The day I got locked out of the car.

Continuing the Northland adventures, we drove north from Paihia towards Cape Reinga stopping at Kerikeri town in the morning. Kerikeri is the largest town in Northland and is well known for its horticulture and farmer’s market. We stopped by the Old Packhouse Market and visited the Mission Station. This station is home to New Zealand’s oldest surviving building – the Stone Store and Kemp House.

Just after lunch we set off from Keri Keri and headed towards Matia Bay. It was a DOC campground site with a scenic view, which seemed to be a perfect pitstop to cook ourselves some dinner before heading up further north to call it a night.

Fuelled ourselves, had a drink, laughed with the wind in our hair, ran a cold shower in a toilet with no door and set off towards Rarawa Beach Campsite. The idea was so that we’ll have just about 60 more kilometers of driving to be done the next morning before we catch sunrise from Cape Reinga – New Zealand’s northern most tip where you witness the Pacific Ocean meeting the Tasman Sea.

Note: For freedom campers (like me), picking up a copy of a DOC brochure at any I-site would be your best bet in guaranteeing yourself a peaceful night of sleep without the worry of a district council officer knocking on your car window at 7am and leaving you with a $200 fine for illegal freedom camping. 

All seemed to be going fine and under control, despite my wariness of driving after dusk sets. It was slightly after 10pm when we pulled into the rather deserted campsite. There was no one except for a family of about 5 huddled around a picnic table under a huge shelter. We stepped out of the car with just a torchlight, no phones, just a torchlight to find our way to the toilet before heading to bed. 5 seconds after stepping out of the car and slamming the door shut, I realise my friend slams his door shut as well with the key left in the ignition holder. HOW.VERY.SMART!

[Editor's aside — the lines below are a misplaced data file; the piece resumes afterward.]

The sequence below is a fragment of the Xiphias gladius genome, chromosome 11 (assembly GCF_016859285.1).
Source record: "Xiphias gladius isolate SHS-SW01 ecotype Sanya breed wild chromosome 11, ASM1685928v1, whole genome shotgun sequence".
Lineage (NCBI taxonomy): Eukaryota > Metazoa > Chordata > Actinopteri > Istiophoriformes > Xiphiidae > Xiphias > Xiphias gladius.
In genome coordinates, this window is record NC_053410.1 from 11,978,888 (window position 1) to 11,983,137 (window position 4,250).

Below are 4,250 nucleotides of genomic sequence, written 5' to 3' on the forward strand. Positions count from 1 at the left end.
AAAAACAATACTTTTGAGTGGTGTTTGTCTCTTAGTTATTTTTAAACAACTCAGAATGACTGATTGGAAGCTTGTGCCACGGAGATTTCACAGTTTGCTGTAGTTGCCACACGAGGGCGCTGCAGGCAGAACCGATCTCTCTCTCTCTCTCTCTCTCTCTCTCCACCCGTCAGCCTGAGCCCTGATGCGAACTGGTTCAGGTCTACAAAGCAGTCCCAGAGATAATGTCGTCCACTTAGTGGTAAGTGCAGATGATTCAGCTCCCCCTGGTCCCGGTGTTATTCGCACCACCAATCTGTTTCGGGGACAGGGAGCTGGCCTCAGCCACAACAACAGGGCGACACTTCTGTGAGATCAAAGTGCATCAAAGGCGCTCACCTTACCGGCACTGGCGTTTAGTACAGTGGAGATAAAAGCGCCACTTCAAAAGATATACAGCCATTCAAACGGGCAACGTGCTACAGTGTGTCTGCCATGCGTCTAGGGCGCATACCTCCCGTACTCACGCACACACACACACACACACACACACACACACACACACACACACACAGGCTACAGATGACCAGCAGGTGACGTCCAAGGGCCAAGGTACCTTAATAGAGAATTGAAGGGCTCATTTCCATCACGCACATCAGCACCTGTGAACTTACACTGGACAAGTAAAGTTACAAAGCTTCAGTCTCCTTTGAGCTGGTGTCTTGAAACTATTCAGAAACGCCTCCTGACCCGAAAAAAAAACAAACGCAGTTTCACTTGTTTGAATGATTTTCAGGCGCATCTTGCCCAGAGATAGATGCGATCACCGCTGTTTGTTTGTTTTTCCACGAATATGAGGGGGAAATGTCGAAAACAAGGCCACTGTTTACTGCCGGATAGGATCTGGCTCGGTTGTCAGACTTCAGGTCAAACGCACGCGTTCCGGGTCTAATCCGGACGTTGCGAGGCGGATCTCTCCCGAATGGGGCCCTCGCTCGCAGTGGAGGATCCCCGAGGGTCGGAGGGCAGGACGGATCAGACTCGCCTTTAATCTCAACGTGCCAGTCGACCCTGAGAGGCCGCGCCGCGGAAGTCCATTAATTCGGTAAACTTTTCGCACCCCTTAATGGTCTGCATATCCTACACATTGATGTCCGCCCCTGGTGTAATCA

Time Check: About 10.30pm

Temperature Check: 17 degrees

Attire Check: T-shirt + Shorts

Freezing our asses off from the cold, we walked over to the Mauri family to use their phone to give Automobile Association (AA) a call to come and rescue us. The hour long wait for AA was spent trying to laugh about the situation with the family who ended being our life – savers and of course, counting our lucky stars we bought AA insurance. I CANNOT imagine what would have happened had we been the only campers at the campsite that night.

I slept that night so very grateful that the universe had somehow conspired for us and smiled knowing I now live to narrate this adventurous travel story to everyone back home. 🙂

All images belong to Solosingaporean unless otherwise credited for. Please give credit where it’s due.


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